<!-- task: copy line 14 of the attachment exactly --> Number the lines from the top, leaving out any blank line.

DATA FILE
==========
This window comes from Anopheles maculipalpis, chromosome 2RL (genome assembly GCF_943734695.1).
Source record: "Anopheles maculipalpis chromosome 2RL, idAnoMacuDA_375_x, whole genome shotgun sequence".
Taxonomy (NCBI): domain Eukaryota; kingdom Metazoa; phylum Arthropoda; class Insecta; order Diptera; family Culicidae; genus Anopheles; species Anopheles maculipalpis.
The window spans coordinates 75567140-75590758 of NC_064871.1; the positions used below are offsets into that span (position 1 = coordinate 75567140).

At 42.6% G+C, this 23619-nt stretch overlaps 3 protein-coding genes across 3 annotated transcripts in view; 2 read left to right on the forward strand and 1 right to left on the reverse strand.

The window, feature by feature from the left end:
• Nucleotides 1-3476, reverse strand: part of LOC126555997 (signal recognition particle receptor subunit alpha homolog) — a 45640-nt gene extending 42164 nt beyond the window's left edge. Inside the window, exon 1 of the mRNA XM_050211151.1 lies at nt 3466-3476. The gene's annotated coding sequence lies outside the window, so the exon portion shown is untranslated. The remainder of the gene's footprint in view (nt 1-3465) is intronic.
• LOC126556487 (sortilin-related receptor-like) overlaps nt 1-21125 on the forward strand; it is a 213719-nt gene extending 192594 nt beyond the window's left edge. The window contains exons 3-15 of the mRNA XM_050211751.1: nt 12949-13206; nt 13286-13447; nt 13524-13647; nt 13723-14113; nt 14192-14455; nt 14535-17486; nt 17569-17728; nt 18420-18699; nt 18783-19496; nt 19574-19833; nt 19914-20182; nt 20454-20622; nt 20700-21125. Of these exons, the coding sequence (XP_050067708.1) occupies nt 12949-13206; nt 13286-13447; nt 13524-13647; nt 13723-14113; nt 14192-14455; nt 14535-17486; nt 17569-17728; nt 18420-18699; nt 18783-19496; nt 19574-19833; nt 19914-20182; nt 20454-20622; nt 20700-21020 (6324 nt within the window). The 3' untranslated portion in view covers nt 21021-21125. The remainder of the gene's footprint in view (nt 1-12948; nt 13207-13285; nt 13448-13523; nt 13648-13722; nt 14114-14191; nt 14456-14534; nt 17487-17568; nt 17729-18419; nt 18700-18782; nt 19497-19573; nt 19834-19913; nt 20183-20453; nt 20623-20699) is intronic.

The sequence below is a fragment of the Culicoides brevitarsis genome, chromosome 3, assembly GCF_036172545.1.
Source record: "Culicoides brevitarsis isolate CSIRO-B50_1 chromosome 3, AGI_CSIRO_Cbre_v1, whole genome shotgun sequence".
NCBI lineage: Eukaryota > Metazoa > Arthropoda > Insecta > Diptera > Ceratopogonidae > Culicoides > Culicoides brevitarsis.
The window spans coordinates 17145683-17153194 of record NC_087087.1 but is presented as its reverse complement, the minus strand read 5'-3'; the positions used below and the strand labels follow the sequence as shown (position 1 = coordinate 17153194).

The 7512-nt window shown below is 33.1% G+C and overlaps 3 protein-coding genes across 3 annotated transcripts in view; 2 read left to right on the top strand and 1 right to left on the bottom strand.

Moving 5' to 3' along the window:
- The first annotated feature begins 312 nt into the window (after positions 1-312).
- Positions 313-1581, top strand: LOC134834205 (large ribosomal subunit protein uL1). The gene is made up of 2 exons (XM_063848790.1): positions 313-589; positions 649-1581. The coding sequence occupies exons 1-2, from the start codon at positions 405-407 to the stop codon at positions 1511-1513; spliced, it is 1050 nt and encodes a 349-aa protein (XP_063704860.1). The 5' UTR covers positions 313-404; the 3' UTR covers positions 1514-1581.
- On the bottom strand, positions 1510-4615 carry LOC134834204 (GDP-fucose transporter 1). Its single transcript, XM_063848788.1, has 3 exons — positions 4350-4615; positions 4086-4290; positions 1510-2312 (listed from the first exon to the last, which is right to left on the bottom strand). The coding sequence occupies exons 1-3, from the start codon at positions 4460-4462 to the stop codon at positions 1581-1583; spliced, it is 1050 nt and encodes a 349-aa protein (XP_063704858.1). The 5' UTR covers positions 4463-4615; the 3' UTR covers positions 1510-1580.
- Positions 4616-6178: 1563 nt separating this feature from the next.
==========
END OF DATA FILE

Moving 5' to 3' along the window: